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Evidence of meeting #35 for Indigenous and Northern Affairs in the 41st Parliament, 1st Session. (The original version is on Parliament’s site, as are the minutes.) The winning word was kahnawake.

A recording is available from Parliament.

On the agenda

MPs speaking

Also speaking

Bartholomew J. Tsannie  Chief, Hatchet Lake Denesuline First Nation
Anne Robillard  General Manager, Hatchet Lake Development Limited Partnership
Clinton Phillips  Council Chief, Mohawk Council of Kahnawake
Debbie Morris  Associate Director, Lands Unit, Mohawk Council of Kahnawake
Diane McDonald  Land-Use Coordinator, Prince Albert Grand Council
Paul Denechezhe  Councillor, Hatchet Lake Denesuline First Nation

5 p.m.

Paul Denechezhe Councillor, Hatchet Lake Denesuline First Nation

We submitted a submission to [Inaudible--Editor] I think about two years ago. They haven't responded yet. The lawyers are in the process of....

5 p.m.

NDP

Carol Hughes NDP Algoma—Manitoulin—Kapuskasing, ON

Have they indicated that it's because there is a third party in there that there is an issue in moving those forward? I know with you there is, obviously.

5 p.m.

Councillor, Hatchet Lake Denesuline First Nation

5 p.m.

Conservative

The Chair Conservative Chris Warkentin

Thank you, Ms. Hughes. Unfortunately, you're out of time as well.

We'll turn to Mr. Rickford for five minutes.

May 15th, 2012 / 5 p.m.

Conservative

Greg Rickford Conservative Kenora, ON

Thank you, Mr. Chair.

Thank you to the witnesses for coming today. I have a little connection to the folks in Kahnawake. I was actually studying law at McGill and had an opportunity to serve in your legal department with some outstanding lawyers, including someone who had graduated from McGill just the year prior to me, so it's great to be here with you.

My questions are going to focus on economic development in the context of a trip that we just took in an area that's of particular interest to me as the member of Parliament for Kenora, where, within 326,000 square kilometres of geopolitical boundaries, we have 42 first nations, 25 of which are isolated. I've been spending a lot of time as the member of Parliament, and in fact, in my capacity as a lawyer just prior to that, looking at this whole idea of urban reserves. Indeed, we saw in at least one instance with respect to Muskeg Lake first nations how beneficial this was in a number of key areas.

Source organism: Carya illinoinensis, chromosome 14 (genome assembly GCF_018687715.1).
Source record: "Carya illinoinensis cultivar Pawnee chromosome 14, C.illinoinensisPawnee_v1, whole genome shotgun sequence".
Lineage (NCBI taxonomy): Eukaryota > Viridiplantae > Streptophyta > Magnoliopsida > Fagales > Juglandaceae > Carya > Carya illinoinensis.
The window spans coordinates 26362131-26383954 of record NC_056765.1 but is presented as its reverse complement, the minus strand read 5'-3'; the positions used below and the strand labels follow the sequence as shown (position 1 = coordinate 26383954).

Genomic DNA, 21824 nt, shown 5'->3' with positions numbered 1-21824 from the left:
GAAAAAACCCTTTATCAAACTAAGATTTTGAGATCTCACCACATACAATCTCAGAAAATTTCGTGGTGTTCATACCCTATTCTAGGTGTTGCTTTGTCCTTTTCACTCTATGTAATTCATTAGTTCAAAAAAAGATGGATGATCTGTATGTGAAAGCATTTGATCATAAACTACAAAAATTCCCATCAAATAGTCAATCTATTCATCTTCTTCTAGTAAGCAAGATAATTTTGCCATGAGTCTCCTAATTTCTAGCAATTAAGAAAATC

First of all, they were not in the city of Saskatoon, so this was an opportunity for some economic development. I think, as importantly, what I heard from the chief and, in fact, what I heard from surrounding communities that were involved in the urban reserve was that this gave a chance to many off-reserve members to reconnect with their community in some meaningful way and to add to the resources that they have there. It was also a place of work that was more comfortable for them. There was a myriad of examples of how this had benefited them.

Chief Phillips, I believe you have two urban reserves, and they each serve up something different in terms of their characteristics. One is about 10 kilometres outside of the city, effectively in Montreal, and the other one, I think, is at Sainte-Agathe-des-Monts, if I'm not mistaken. That land would perhaps be used for different reasons. They represent, if I'm correct on this, about 31,000, plus or minus, acres.

I'd like you to identify for us, if you could, what purposes these are serving in the context of economic development or otherwise and what the differences are between the two.

Then just finally, Diane, regrettably we didn't get up into Prince Albert on our trip to Saskatchewan, but it was an area I was more familiar with, having worked up in Pelican Narrows. I know that the PAGC has a role in the Peter Ballantyne urban reserve and I was wondering, subsequent to that, if you could spend a couple of minutes to treat the whole subject of an urban reserve in Prince Albert and how it serves northern Saskatchewan.

Thank you very much, Chief Phillips, or Debbie, perhaps.

5:05 p.m.

Council Chief, Mohawk Council of Kahnawake

Chief Clinton Phillips

They're night and day.

5:05 p.m.

Conservative